Understanding and combating addiction is an extremely complex and difficult process. Too often people think of addiction as being purely about one thing: about a person’s history, about chemical processes, or about their environment. In nearly every situation though, it is a combination of all these things that can turn that addiction into a vicious, inescapable cycle. Feelings of worthlessness in addiction are a key part of many addictions. In this post, we’ll explore how that might fit into the puzzle.

What Causes the Feelings of Worthlessness in Addiction?

Those who struggle with addiction are often conflicted and filled with feelings of worthlessness. After all, in many senses, they are doing this to themselves and may feel powerless to stop.

Their families or loved ones may think “If only they could control themselves – if only they had enough willpower – then they could stop ravaging their own health and destroying their social ties. They could stop putting us through this extreme pain and hurt that they are experiencing.”

This may be the narrative that a loved one might tell themselves, but it is not the reality. Those who struggle with substance use disorder suffer from physical brain changes that take their behaviors out of their own hands. They suffer very real symptoms, very real pain and very real feelings of self-worthlessness.

How Does Worthlessness Fuels Addiction?

Unfortunately, however, these feelings of worthlessness do not typically motivate an individual to change the behavior that is making them feel that way. Instead, the very feeling of worthlessness is something that perpetuates the addiction in many cases. After all, if you don’t value your own health, then why would you take such extraordinary steps to protect it?

If you don’t believe that you deserve love, then why wouldn’t you continue to push your family and friends away? At some point, an addict may come to believe that their actions couldn’t possibly hurt another person: because no other person could possibly care for them deeply enough to be affected.

After all, they are worthless.

And when you consider yourself to have no willpower or no self-control, what is even the point in trying to overcome your addictive tendencies? When you consider yourself to already be destroyed, and when you are looking for an escape from the person you’ve become, what reason is there to stop the behavior?

Other Factors

This is then where many other factors then only make matters worse.

Physical addictions cause structural changes in the brain. In many cases, this results in changes in the numbers of neurotransmitter receptors. The individual thus becomes more or less susceptible to the many chemicals that are modulated by specific drugs or actions. This then means that the individual needs to perpetuate their addiction in order to achieve something similar to “normal” brain function.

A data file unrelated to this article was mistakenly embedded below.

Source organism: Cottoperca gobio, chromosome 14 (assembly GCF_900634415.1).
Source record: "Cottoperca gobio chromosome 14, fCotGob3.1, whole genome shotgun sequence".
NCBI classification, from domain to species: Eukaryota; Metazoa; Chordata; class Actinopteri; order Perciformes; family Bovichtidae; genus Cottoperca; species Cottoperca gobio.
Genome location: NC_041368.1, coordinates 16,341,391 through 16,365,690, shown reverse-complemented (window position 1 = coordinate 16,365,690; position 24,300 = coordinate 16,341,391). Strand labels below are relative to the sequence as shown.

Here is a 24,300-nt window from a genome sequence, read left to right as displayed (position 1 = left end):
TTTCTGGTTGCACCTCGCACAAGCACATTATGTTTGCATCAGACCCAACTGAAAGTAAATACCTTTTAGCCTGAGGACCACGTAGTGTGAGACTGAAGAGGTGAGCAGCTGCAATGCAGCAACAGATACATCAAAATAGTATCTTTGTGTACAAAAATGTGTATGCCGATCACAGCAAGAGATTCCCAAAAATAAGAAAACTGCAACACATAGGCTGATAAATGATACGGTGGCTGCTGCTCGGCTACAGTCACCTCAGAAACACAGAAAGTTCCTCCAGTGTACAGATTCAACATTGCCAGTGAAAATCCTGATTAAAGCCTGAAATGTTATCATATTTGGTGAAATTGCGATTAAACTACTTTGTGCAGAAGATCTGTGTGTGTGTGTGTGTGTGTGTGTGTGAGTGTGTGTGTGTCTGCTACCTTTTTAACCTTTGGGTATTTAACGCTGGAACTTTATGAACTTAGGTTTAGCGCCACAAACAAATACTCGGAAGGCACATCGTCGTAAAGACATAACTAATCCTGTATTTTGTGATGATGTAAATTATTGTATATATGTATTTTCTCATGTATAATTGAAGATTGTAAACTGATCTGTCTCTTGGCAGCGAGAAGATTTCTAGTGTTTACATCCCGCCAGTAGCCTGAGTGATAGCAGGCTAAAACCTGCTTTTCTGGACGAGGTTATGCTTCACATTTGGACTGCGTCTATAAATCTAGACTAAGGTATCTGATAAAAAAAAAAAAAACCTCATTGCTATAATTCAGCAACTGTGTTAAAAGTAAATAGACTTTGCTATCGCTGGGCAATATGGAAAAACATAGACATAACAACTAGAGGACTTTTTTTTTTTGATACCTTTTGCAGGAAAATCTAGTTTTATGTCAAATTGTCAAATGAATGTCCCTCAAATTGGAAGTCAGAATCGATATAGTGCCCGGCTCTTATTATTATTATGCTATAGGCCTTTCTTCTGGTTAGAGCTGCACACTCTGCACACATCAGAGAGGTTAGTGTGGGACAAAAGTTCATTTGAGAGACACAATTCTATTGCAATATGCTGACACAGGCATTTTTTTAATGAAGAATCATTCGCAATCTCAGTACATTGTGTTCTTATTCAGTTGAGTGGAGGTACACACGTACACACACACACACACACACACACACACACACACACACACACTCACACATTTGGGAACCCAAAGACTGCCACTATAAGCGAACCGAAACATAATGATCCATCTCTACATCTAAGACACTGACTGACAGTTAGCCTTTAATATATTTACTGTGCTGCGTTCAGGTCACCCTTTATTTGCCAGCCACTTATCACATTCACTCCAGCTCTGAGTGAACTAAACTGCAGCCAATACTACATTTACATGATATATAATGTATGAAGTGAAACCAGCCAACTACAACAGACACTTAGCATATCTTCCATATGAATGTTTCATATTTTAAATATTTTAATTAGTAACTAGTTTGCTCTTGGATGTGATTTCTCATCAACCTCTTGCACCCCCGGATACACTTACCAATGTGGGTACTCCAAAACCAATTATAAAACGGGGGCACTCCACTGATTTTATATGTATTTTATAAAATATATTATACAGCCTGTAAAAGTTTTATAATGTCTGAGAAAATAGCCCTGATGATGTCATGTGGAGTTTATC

When they begin to experience withdrawal, this leads to feelings of depression, lethargy, hopelessness, and worthlessness.


The environment can likewise have a big impact on an addict’s self-esteem. Often, loved ones who are trying to help will find that nothing they do or say will have an impact. Show concern and you only remind the addict that they are harming those around them. Try to take the “tough love” approach, and they may feel cornered or even victimized. Meanwhile, the person struggling with addiction will experience the gradual loss of responsibility (as others don’t trust them to perform actions they previously did), of respect, and even of physical health and financial status.

The person is being robbed of any power that they once had. The simple fact though, is that without a belief in themselves, an addict won’t be able to find the strength or the conviction to make a meaningful change to their behavior. This must come from within, but that is not to say that other people cannot help. By showing support and unconditional love, and by being there for an addict when they need us, we all can help them to find that strength and help with their self-image. Interventions such as CBT, therapy, and recovery coaching can help to fortify mental faculties and strength-en against the ravages of addiction.


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